From urban legends to comic books to true crime, evil permeates our pop culture. Hear about real cases of evil and how they influenced movies and TV with Madison haunted historian Mike Huberty, Milwaukee paranormal researcher Allison Jornlin, Waukesha Ghost tour guide Wendy Lynn Staats, and Chicago ghost story author, Scott Markus. From Ed Gein and Psycho to John Wayne Gacy and evil clowns, the Slenderman to famous demonic possessions, the crew behind Wisconsin paranormal and pop culture podcast, See You On The Other Side, discuss the real life evils hiding under the fiction.

Here are your evil panelists! Mike, Allison, Scott, and Wendy

So, we each took a topic that had a Wisconsin connection (since we were in Madison) of evil in real life that had paranormal implications and also had a ton of pop culture connections.

It was a great crowd and a lot of fun and if we met you at the convention, then thanks for coming to visit us at See You On The Other Side for the first time!

Wendy giving us the “skinny” on Slenderman

Evil often hides in the form of good intentions. For the song this week, we go back to this worn-out, but still valuable quote:

He who fights with monsters might take care lest he thereby become a monster. And when you gaze long into an abyss the abyss also gazes into you.

Nietzche, Beyond Good and Evil

The mantra of revolution is often that once a few “necessary evils” are taken care of, they can stop and that the ends will justify the means. Whether it’s the French Revolution or the Bolsheviks, history hasn’t borne that out.  Meet the new boss, same as the old boss. Here is Sunspot with “Evil On Evil”.

You want the power
but they won’t go without a fight
you said you’re gonna drain the swamp
this time you’ll do it right

you said you want justice
no one said it’d be bloodless
it’s time, the heads will roll
ain’t that how it always goes

Fire with fire, you gotta be lethal
it’s just evil on evil
Drag em through the eye of a needle
now you’re evil on evil

Tie up the noose
payback’s a bitch
fail the purity test
we’ll burn the witch.

you said you want justice
no one said it’d be bloodless
it’s time, the heads will roll
ain’t that how it always goes

Fire with fire, you gotta be lethal
it’s just evil on evil
Drag em through the eye of a needle
now you’re evil on evil

224 – Dreams of the Future: Precognition, Retrocausality, and Free Will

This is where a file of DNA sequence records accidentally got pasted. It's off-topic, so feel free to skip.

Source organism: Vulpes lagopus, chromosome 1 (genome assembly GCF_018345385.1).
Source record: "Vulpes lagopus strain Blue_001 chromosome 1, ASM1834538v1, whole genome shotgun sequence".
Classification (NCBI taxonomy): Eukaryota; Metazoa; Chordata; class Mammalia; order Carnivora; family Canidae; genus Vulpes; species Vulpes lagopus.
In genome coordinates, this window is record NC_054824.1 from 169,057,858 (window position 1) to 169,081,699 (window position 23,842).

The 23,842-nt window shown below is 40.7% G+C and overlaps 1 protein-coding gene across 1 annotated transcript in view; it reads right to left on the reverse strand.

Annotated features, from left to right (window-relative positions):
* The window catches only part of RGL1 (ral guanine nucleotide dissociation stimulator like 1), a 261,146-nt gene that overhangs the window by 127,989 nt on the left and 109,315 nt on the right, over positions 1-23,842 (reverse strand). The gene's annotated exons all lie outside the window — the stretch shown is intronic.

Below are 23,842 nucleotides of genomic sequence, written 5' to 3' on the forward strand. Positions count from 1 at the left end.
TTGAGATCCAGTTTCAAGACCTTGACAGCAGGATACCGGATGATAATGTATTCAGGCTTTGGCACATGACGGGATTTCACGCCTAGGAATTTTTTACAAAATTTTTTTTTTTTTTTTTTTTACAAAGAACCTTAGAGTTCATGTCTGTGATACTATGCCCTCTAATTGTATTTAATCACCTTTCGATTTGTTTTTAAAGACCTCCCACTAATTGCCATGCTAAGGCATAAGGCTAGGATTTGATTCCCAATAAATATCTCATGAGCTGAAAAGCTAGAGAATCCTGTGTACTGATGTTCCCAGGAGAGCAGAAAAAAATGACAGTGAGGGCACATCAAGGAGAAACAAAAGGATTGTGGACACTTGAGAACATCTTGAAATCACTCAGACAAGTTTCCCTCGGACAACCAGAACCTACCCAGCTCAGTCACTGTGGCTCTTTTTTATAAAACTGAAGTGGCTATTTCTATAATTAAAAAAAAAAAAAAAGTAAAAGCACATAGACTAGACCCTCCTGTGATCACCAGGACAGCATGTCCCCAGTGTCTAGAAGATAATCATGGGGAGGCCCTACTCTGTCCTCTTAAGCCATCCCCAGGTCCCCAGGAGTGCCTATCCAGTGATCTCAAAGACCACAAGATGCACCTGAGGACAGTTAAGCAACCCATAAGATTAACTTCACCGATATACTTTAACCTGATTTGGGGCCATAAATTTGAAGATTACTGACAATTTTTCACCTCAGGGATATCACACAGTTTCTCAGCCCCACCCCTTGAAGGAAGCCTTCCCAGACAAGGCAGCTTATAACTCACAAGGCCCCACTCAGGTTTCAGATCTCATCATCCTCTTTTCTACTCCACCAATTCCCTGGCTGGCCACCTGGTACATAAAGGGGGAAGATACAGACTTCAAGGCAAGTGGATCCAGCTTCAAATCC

Have you ever dreamt something and it happened in real life? I have. I was eleven years old and it was the summer of 1988. I was in the middle of a nightmare when all of a sudden it was winter and I was getting off the school bus and kids across the street started throwing snowballs at my friend and I. My friend ran into his house and grabbed a red plastic circular sled to use as a shield against the snowballs. Thirty seconds later, I was back in the nightmare. When I woke up I thought it was weird, but it was just a dream about a snowball fight. Maybe I’d seen a movie about wintertime or someone mentioned it on the radio earlier in the day and it planted a seed in my head. I didn’t think I was having an experience of precognition.

Was the Christmas Story on earlier that day?

Six months later, it was the first snowfall in Winter and I was coming home with my friend after school and everything unfolded exactly as I had seen. He even grabbed the red circular sled and used it as a shield, but I had never seen the sled before, in real life at least. At least I didn’t remember seeing it. I thought it was weird, but I still believed that it was all just a coincidence. Snowball fights are common enough, circular plastic sleds are popular (we had the same model in blue in my house), I didn’t think it was unexplainable. 

What was unexplainable was the feeling that I was watching something from the future. Like I had seen it all before, more than just deja vu. I was re-experiencing something that already happened. My experience isn’t unusual, it’s common for even non-believers in psychic powers to experience some kind of premonition in dreams. They’re dreams after all, it’s easy to chalk it up to coincidence and it’s the most kind of empirical event of all. A dream only happens to you.